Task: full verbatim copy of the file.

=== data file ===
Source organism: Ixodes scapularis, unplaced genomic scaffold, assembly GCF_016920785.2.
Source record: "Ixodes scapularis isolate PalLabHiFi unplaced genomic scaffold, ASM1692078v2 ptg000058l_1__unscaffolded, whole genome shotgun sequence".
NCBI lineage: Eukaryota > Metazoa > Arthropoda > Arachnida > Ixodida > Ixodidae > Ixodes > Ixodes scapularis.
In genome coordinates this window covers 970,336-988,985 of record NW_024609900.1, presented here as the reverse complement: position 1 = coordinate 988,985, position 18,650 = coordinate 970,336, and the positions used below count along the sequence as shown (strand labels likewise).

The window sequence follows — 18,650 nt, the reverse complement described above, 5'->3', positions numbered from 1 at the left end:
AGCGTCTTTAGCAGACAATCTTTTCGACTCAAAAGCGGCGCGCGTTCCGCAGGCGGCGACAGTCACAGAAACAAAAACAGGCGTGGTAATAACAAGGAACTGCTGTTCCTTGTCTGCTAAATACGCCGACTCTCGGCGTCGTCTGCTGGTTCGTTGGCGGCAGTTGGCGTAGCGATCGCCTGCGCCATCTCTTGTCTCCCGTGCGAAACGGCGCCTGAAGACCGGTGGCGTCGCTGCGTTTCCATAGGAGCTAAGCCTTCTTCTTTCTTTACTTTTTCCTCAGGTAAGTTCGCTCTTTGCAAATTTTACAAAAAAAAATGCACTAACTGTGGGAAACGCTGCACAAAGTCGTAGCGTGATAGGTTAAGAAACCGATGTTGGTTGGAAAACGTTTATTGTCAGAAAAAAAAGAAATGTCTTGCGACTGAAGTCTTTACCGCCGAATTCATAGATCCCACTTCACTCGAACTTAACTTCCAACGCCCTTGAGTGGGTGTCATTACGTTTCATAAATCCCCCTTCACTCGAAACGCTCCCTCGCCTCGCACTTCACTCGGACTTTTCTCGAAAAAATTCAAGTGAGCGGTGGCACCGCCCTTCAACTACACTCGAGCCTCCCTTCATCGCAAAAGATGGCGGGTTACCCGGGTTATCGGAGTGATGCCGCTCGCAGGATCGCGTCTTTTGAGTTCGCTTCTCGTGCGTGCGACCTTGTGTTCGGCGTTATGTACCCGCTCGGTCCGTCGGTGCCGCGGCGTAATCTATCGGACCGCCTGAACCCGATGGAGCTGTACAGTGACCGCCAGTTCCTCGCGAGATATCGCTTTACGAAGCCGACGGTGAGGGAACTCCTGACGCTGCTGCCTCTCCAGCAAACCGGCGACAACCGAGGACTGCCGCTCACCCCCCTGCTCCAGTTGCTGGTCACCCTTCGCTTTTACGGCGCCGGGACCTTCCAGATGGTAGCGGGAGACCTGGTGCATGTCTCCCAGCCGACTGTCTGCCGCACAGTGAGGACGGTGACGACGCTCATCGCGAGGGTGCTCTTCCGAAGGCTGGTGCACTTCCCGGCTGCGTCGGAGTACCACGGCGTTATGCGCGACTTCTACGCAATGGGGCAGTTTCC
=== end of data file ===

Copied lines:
Source organism: Ixodes scapularis, unplaced genomic scaffold, assembly GCF_016920785.2.
Source record: "Ixodes scapularis isolate PalLabHiFi unplaced genomic scaffold, ASM1692078v2 ptg000058l_1__unscaffolded, whole genome shotgun sequence".
NCBI lineage: Eukaryota > Metazoa > Arthropoda > Arachnida > Ixodida > Ixodidae > Ixodes > Ixodes scapularis.
In genome coordinates this window covers 970,336-988,985 of record NW_024609900.1, presented here as the reverse complement: position 1 = coordinate 988,985, position 18,650 = coordinate 970,336, and the positions used below count along the sequence as shown (strand labels likewise).

The window sequence follows — 18,650 nt, the reverse complement described above, 5'->3', positions numbered from 1 at the left end:
AGCGTCTTTAGCAGACAATCTTTTCGACTCAAAAGCGGCGCGCGTTCCGCAGGCGGCGACAGTCACAGAAACAAAAACAGGCGTGGTAATAACAAGGAACTGCTGTTCCTTGTCTGCTAAATACGCCGACTCTCGGCGTCGTCTGCTGGTTCGTTGGCGGCAGTTGGCGTAGCGATCGCCTGCGCCATCTCTTGTCTCCCGTGCGAAACGGCGCCTGAAGACCGGTGGCGTCGCTGCGTTTCCATAGGAGCTAAGCCTTCTTCTTTCTTTACTTTTTCCTCAGGTAAGTTCGCTCTTTGCAAATTTTACAAAAAAAAATGCACTAACTGTGGGAAACGCTGCACAAAGTCGTAGCGTGATAGGTTAAGAAACCGATGTTGGTTGGAAAACGTTTATTGTCAGAAAAAAAAGAAATGTCTTGCGACTGAAGTCTTTACCGCCGAATTCATAGATCCCACTTCACTCGAACTTAACTTCCAACGCCCTTGAGTGGGTGTCATTACGTTTCATAAATCCCCCTTCACTCGAAACGCTCCCTCGCCTCGCACTTCACTCGGACTTTTCTCGAAAAAATTCAAGTGAGCGGTGGCACCGCCCTTCAACTACACTCGAGCCTCCCTTCATCGCAAAAGATGGCGGGTTACCCGGGTTATCGGAGTGATGCCGCTCGCAGGATCGCGTCTTTTGAGTTCGCTTCTCGTGCGTGCGACCTTGTGTTCGGCGTTATGTACCCGCTCGGTCCGTCGGTGCCGCGGCGTAATCTATCGGACCGCCTGAACCCGATGGAGCTGTACAGTGACCGCCAGTTCCTCGCGAGATATCGCTTTACGAAGCCGACGGTGAGGGAACTCCTGACGCTGCTGCCTCTCCAGCAAACCGGCGACAACCGAGGACTGCCGCTCACCCCCCTGCTCCAGTTGCTGGTCACCCTTCGCTTTTACGGCGCCGGGACCTTCCAGATGGTAGCGGGAGACCTGGTGCATGTCTCCCAGCCGACTGTCTGCCGCACAGTGAGGACGGTGACGACGCTCATCGCGAGGGTGCTCTTCCGAAGGCTGGTGCACTTCCCGGCTGCGTCGGAGTACCACGGCGTTATGCGCGACTTCTACGCAATGGGGCAGTTTCC